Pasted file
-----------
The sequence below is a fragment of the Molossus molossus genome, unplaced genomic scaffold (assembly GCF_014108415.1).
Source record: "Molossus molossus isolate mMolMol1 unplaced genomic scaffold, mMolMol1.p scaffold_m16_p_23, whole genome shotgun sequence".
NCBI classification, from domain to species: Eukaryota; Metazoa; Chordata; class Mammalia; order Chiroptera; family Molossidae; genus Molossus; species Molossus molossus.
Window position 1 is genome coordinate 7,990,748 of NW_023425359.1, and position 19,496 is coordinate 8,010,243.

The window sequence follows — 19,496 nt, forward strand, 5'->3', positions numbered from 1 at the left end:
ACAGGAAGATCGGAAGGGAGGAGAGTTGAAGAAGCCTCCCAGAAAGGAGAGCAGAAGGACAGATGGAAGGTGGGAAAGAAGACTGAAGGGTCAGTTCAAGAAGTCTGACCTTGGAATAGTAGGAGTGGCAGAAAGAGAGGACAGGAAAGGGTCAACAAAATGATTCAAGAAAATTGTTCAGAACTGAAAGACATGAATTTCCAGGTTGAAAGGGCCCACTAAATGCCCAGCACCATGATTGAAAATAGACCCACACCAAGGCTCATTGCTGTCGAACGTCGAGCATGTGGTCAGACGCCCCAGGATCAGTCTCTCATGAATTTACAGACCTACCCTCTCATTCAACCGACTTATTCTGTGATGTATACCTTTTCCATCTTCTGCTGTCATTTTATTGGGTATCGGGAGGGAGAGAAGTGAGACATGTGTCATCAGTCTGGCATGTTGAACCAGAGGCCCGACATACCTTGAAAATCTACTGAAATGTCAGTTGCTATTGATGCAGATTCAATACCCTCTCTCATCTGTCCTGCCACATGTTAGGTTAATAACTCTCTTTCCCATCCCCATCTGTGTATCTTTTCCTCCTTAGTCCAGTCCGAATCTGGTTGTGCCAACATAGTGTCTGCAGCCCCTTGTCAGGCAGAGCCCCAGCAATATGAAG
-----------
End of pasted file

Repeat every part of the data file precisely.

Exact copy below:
The sequence below is a fragment of the Molossus molossus genome, unplaced genomic scaffold (assembly GCF_014108415.1).
Source record: "Molossus molossus isolate mMolMol1 unplaced genomic scaffold, mMolMol1.p scaffold_m16_p_23, whole genome shotgun sequence".
NCBI classification, from domain to species: Eukaryota; Metazoa; Chordata; class Mammalia; order Chiroptera; family Molossidae; genus Molossus; species Molossus molossus.
Window position 1 is genome coordinate 7,990,748 of NW_023425359.1, and position 19,496 is coordinate 8,010,243.

The window sequence follows — 19,496 nt, forward strand, 5'->3', positions numbered from 1 at the left end:
ACAGGAAGATCGGAAGGGAGGAGAGTTGAAGAAGCCTCCCAGAAAGGAGAGCAGAAGGACAGATGGAAGGTGGGAAAGAAGACTGAAGGGTCAGTTCAAGAAGTCTGACCTTGGAATAGTAGGAGTGGCAGAAAGAGAGGACAGGAAAGGGTCAACAAAATGATTCAAGAAAATTGTTCAGAACTGAAAGACATGAATTTCCAGGTTGAAAGGGCCCACTAAATGCCCAGCACCATGATTGAAAATAGACCCACACCAAGGCTCATTGCTGTCGAACGTCGAGCATGTGGTCAGACGCCCCAGGATCAGTCTCTCATGAATTTACAGACCTACCCTCTCATTCAACCGACTTATTCTGTGATGTATACCTTTTCCATCTTCTGCTGTCATTTTATTGGGTATCGGGAGGGAGAGAAGTGAGACATGTGTCATCAGTCTGGCATGTTGAACCAGAGGCCCGACATACCTTGAAAATCTACTGAAATGTCAGTTGCTATTGATGCAGATTCAATACCCTCTCTCATCTGTCCTGCCACATGTTAGGTTAATAACTCTCTTTCCCATCCCCATCTGTGTATCTTTTCCTCCTTAGTCCAGTCCGAATCTGGTTGTGCCAACATAGTGTCTGCAGCCCCTTGTCAGGCAGAGCCCCAGCAATATGAAG